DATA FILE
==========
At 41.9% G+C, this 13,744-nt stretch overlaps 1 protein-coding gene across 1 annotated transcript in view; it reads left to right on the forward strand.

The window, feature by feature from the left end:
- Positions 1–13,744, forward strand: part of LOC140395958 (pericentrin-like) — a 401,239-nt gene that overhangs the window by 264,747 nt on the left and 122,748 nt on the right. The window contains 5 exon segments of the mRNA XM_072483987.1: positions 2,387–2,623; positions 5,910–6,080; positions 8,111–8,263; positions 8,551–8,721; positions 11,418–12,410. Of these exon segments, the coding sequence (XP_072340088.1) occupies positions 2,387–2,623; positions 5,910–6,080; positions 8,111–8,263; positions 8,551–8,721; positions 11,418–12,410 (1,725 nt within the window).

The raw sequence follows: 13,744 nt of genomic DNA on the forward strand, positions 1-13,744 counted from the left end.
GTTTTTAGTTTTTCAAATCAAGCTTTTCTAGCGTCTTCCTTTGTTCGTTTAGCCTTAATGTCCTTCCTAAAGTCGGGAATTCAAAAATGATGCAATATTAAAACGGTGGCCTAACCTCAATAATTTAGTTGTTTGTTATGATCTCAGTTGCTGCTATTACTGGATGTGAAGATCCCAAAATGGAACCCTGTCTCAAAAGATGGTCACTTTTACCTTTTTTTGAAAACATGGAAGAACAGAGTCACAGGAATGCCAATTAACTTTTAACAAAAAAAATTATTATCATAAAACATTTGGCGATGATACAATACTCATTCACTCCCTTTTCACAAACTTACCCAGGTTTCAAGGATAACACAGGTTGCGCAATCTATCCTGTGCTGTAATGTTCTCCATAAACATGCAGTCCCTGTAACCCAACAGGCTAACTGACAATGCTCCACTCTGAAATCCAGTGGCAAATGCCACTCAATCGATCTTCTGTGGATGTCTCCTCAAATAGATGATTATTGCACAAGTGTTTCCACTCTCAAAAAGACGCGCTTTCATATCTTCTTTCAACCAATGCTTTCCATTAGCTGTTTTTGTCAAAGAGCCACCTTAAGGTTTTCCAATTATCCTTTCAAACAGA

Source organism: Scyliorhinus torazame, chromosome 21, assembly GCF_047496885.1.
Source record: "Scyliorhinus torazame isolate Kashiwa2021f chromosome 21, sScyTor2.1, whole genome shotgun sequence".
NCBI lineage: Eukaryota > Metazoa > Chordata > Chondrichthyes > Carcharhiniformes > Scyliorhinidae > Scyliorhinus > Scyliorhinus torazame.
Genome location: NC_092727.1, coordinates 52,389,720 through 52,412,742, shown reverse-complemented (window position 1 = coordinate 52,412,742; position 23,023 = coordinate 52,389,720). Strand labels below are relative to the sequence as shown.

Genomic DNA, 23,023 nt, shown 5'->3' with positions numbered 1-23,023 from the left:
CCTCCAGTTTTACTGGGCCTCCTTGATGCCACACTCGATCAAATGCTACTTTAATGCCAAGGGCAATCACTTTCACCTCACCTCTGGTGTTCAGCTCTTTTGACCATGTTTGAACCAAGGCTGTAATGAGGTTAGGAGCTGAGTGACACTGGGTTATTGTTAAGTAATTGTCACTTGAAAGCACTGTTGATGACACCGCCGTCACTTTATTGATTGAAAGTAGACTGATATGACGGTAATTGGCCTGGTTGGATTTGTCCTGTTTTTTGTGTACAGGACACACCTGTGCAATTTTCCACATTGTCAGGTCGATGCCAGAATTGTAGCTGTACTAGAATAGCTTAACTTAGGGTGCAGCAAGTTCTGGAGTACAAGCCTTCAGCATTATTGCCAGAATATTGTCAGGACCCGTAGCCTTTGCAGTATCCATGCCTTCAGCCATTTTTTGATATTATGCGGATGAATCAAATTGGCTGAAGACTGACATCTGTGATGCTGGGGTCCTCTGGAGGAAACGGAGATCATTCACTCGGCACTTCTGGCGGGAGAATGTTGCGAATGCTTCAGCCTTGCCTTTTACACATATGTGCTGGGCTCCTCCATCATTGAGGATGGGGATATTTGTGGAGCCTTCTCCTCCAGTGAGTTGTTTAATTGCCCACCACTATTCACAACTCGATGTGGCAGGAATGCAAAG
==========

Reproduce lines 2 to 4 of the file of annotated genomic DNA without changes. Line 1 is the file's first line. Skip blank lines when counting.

The window, feature by feature from the left end:
- Positions 1–13,744, forward strand: part of LOC140395958 (pericentrin-like) — a 401,239-nt gene that overhangs the window by 264,747 nt on the left and 122,748 nt on the right. The window contains 5 exon segments of the mRNA XM_072483987.1: positions 2,387–2,623; positions 5,910–6,080; positions 8,111–8,263; positions 8,551–8,721; positions 11,418–12,410. Of these exon segments, the coding sequence (XP_072340088.1) occupies positions 2,387–2,623; positions 5,910–6,080; positions 8,111–8,263; positions 8,551–8,721; positions 11,418–12,410 (1,725 nt within the window).

The raw sequence follows: 13,744 nt of genomic DNA on the forward strand, positions 1-13,744 counted from the left end.